A couple of weeks after Marty and I first talked, I received the full box set of 120 episodes of "Wild America" in the mail. What a surprise. Marty, one of my childhood heroes, and one of the greatest cinematographers to work in this business, personally sent ME a collection of the greatest wildlife, nature and outdoor films ever produced! I'm grateful to Marty.

Box Set of 120 episodes of Wild America by Marty Stouffer

This brings me to my closing comments. If you are interested in becoming a professional in the outdoor world, I encourage you to consider joining the Professional Outdoor Media Association (POMA). I love the organization so much I decided to become a board member. Today POMA is the Nations premier traditional outdoor media organization, made up of some of the nations top outdoor TV producers, film makers, photographers, radio talk show hosts, and writers.

If you are in any way part of the outdoor media world, you need to join POMA. If you're not yet a professional, we have special membership just for you. If you're interested in becoming a member contact Tony Bynum. Before you do, I encourage you to check out our website for more information about becoming a member of the Professional Outdoor Media Association.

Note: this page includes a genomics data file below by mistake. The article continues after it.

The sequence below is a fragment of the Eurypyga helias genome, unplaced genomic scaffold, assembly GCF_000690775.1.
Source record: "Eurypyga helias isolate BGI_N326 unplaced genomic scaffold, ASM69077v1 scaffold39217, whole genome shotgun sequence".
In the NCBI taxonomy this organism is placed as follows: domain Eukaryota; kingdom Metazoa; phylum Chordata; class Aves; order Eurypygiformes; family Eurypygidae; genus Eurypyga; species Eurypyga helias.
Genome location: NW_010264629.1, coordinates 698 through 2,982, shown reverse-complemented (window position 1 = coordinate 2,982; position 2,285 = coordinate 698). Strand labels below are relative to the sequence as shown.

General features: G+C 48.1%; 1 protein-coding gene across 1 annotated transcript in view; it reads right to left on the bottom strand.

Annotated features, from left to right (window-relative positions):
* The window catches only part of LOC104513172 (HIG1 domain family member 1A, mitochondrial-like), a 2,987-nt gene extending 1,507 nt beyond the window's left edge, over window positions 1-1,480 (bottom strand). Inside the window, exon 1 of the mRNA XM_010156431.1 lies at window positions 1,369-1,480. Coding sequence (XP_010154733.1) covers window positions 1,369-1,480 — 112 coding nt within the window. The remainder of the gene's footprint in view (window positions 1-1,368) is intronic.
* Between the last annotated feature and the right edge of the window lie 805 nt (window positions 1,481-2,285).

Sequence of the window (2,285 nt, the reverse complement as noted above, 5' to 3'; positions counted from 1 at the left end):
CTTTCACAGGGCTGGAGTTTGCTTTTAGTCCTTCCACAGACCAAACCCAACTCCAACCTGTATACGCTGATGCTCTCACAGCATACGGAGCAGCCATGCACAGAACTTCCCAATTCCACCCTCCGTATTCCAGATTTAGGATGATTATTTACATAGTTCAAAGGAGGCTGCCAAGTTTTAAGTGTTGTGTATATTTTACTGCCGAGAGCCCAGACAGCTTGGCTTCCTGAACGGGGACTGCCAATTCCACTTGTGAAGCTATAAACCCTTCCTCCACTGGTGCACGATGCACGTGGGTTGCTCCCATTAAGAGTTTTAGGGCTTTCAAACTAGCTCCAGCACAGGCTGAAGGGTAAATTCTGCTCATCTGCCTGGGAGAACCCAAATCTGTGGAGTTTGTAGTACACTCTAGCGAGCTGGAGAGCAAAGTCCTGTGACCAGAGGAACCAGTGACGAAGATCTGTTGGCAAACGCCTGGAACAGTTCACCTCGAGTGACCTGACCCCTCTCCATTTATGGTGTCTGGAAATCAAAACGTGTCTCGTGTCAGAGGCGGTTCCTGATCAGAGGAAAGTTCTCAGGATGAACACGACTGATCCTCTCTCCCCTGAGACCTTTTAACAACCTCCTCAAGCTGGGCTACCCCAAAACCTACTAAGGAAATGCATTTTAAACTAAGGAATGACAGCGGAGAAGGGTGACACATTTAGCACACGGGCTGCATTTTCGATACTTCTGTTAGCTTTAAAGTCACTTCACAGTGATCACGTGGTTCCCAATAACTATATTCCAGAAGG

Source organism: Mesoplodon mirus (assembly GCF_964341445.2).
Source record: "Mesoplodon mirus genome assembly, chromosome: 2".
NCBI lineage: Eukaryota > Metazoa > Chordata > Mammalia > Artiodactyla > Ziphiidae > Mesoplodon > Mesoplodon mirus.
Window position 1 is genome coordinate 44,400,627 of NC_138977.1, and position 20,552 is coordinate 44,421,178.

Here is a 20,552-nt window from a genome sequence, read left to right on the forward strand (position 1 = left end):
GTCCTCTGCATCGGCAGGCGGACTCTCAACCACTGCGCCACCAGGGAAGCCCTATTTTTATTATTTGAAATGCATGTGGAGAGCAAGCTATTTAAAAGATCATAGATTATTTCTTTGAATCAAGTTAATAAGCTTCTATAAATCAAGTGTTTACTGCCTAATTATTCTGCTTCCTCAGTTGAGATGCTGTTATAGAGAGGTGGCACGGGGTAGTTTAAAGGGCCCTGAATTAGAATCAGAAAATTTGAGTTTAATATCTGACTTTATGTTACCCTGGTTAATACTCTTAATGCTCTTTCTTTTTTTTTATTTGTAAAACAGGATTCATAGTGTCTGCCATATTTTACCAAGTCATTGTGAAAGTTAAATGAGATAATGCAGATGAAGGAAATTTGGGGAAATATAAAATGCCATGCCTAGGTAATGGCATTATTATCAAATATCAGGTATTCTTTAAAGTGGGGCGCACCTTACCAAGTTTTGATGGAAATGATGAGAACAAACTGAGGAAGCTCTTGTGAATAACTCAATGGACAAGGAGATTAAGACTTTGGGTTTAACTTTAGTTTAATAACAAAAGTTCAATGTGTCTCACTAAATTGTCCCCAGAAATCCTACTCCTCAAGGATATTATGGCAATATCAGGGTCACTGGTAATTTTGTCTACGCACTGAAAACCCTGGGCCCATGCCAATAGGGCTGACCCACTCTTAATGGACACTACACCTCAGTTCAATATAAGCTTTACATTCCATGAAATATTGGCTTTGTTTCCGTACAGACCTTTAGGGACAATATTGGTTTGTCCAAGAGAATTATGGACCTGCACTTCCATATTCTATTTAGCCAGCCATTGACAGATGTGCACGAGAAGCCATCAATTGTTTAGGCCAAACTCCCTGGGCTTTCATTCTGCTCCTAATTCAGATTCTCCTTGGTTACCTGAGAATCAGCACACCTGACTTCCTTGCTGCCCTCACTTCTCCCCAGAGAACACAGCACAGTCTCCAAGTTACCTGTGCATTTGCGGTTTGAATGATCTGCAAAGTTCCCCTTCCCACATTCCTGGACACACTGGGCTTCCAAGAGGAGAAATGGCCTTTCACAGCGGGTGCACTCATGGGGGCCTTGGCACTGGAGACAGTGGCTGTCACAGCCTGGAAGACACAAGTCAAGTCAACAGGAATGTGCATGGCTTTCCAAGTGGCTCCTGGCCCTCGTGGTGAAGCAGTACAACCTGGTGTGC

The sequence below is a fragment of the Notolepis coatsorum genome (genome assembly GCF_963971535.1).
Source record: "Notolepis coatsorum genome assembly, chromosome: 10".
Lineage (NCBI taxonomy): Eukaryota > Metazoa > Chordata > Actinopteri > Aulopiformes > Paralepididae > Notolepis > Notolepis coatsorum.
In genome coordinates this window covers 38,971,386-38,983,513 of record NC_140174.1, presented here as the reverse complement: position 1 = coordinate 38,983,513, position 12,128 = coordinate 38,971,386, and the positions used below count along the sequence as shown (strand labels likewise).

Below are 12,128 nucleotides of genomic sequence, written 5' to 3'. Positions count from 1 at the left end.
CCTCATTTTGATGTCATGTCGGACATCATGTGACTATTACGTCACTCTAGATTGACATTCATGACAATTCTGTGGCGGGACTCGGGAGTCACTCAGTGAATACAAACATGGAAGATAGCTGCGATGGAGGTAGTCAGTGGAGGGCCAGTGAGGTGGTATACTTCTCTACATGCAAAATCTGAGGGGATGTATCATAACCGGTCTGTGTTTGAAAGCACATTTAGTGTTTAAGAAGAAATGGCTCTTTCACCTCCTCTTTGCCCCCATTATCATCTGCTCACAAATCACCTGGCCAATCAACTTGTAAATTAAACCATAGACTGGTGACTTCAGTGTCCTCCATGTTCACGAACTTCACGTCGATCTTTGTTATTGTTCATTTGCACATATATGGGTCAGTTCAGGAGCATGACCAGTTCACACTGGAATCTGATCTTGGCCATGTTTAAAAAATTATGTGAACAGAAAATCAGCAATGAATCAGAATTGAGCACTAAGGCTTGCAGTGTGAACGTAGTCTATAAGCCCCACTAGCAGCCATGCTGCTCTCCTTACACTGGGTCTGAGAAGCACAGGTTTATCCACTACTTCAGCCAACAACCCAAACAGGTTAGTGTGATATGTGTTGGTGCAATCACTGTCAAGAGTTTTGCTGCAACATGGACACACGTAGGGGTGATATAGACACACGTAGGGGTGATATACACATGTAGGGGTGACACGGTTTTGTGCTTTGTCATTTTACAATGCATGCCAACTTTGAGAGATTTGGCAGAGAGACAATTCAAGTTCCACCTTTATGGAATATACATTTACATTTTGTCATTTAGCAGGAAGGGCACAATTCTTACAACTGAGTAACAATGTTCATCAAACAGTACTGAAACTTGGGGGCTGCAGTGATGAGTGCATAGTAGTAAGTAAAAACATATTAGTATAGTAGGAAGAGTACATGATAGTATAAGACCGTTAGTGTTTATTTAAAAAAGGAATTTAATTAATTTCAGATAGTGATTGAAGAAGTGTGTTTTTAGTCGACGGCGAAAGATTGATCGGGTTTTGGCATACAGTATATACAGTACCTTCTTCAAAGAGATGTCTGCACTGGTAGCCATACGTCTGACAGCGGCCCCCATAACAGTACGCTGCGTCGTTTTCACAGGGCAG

Get out there and find your passion in the outdoor media world!


Tony Bynum

You also can find Tony Bynum on Facebook, and Tony Bynum on Twitter


Dig Deep to Achieve - go to college you snob!

Being an adventurer, and nature, wildlife and commercial outdoor photographer does not take a Harvard education - I’m proof of that. I turned my passion for photography into my life’s work and only source of income without ever taking a single course or class about the subject of business or photography. But, I did put myself though college. There’s no doubt in my mind that an education opens doors and creates options. I would be greatly handicapped if not for my college experiences, and if I had to do it over again, I would have taken some business courses!     tony bynum